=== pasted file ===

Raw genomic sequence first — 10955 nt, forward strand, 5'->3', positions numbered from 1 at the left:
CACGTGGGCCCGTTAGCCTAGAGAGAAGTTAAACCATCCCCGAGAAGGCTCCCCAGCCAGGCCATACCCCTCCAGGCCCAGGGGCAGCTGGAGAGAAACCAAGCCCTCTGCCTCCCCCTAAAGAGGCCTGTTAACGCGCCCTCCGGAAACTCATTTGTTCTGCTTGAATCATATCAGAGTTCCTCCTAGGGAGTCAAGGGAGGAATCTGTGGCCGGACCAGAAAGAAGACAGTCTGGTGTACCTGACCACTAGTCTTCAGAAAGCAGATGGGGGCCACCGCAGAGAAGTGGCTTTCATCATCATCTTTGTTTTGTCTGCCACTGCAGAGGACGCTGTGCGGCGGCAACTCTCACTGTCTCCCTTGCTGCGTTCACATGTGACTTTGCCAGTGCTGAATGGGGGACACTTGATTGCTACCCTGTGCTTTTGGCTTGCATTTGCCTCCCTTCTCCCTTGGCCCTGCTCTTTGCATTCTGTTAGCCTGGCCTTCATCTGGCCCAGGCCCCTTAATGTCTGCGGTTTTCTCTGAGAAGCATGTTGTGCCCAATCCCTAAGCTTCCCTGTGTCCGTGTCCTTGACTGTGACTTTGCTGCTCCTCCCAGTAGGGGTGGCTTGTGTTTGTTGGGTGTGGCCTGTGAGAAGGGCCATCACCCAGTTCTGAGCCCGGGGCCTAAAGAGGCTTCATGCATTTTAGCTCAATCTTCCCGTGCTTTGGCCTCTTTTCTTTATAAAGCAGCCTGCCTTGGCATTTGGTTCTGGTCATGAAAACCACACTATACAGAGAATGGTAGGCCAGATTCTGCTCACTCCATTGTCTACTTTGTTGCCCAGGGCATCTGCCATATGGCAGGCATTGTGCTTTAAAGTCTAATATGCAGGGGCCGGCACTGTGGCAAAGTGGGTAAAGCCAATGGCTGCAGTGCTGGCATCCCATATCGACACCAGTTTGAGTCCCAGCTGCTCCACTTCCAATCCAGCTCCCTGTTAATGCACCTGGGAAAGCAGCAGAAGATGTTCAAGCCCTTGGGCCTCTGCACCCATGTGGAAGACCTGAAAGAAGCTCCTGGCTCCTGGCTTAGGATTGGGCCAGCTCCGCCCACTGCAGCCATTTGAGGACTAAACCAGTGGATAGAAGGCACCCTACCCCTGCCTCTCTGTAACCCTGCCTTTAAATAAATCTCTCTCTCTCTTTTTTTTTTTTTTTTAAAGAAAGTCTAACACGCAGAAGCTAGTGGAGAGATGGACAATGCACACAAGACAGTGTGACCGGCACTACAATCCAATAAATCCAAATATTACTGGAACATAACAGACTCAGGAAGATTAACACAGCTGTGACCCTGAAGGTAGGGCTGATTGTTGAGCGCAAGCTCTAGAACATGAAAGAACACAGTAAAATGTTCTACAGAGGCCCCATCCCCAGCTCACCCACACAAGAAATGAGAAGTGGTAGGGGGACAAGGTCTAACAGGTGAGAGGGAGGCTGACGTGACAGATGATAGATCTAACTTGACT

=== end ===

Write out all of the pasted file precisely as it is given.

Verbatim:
Raw genomic sequence first — 10955 nt, forward strand, 5'->3', positions numbered from 1 at the left:
CACGTGGGCCCGTTAGCCTAGAGAGAAGTTAAACCATCCCCGAGAAGGCTCCCCAGCCAGGCCATACCCCTCCAGGCCCAGGGGCAGCTGGAGAGAAACCAAGCCCTCTGCCTCCCCCTAAAGAGGCCTGTTAACGCGCCCTCCGGAAACTCATTTGTTCTGCTTGAATCATATCAGAGTTCCTCCTAGGGAGTCAAGGGAGGAATCTGTGGCCGGACCAGAAAGAAGACAGTCTGGTGTACCTGACCACTAGTCTTCAGAAAGCAGATGGGGGCCACCGCAGAGAAGTGGCTTTCATCATCATCTTTGTTTTGTCTGCCACTGCAGAGGACGCTGTGCGGCGGCAACTCTCACTGTCTCCCTTGCTGCGTTCACATGTGACTTTGCCAGTGCTGAATGGGGGACACTTGATTGCTACCCTGTGCTTTTGGCTTGCATTTGCCTCCCTTCTCCCTTGGCCCTGCTCTTTGCATTCTGTTAGCCTGGCCTTCATCTGGCCCAGGCCCCTTAATGTCTGCGGTTTTCTCTGAGAAGCATGTTGTGCCCAATCCCTAAGCTTCCCTGTGTCCGTGTCCTTGACTGTGACTTTGCTGCTCCTCCCAGTAGGGGTGGCTTGTGTTTGTTGGGTGTGGCCTGTGAGAAGGGCCATCACCCAGTTCTGAGCCCGGGGCCTAAAGAGGCTTCATGCATTTTAGCTCAATCTTCCCGTGCTTTGGCCTCTTTTCTTTATAAAGCAGCCTGCCTTGGCATTTGGTTCTGGTCATGAAAACCACACTATACAGAGAATGGTAGGCCAGATTCTGCTCACTCCATTGTCTACTTTGTTGCCCAGGGCATCTGCCATATGGCAGGCATTGTGCTTTAAAGTCTAATATGCAGGGGCCGGCACTGTGGCAAAGTGGGTAAAGCCAATGGCTGCAGTGCTGGCATCCCATATCGACACCAGTTTGAGTCCCAGCTGCTCCACTTCCAATCCAGCTCCCTGTTAATGCACCTGGGAAAGCAGCAGAAGATGTTCAAGCCCTTGGGCCTCTGCACCCATGTGGAAGACCTGAAAGAAGCTCCTGGCTCCTGGCTTAGGATTGGGCCAGCTCCGCCCACTGCAGCCATTTGAGGACTAAACCAGTGGATAGAAGGCACCCTACCCCTGCCTCTCTGTAACCCTGCCTTTAAATAAATCTCTCTCTCTCTTTTTTTTTTTTTTTTAAAGAAAGTCTAACACGCAGAAGCTAGTGGAGAGATGGACAATGCACACAAGACAGTGTGACCGGCACTACAATCCAATAAATCCAAATATTACTGGAACATAACAGACTCAGGAAGATTAACACAGCTGTGACCCTGAAGGTAGGGCTGATTGTTGAGCGCAAGCTCTAGAACATGAAAGAACACAGTAAAATGTTCTACAGAGGCCCCATCCCCAGCTCACCCACACAAGAAATGAGAAGTGGTAGGGGGACAAGGTCTAACAGGTGAGAGGGAGGCTGACGTGACAGATGATAGATCTAACTTGACT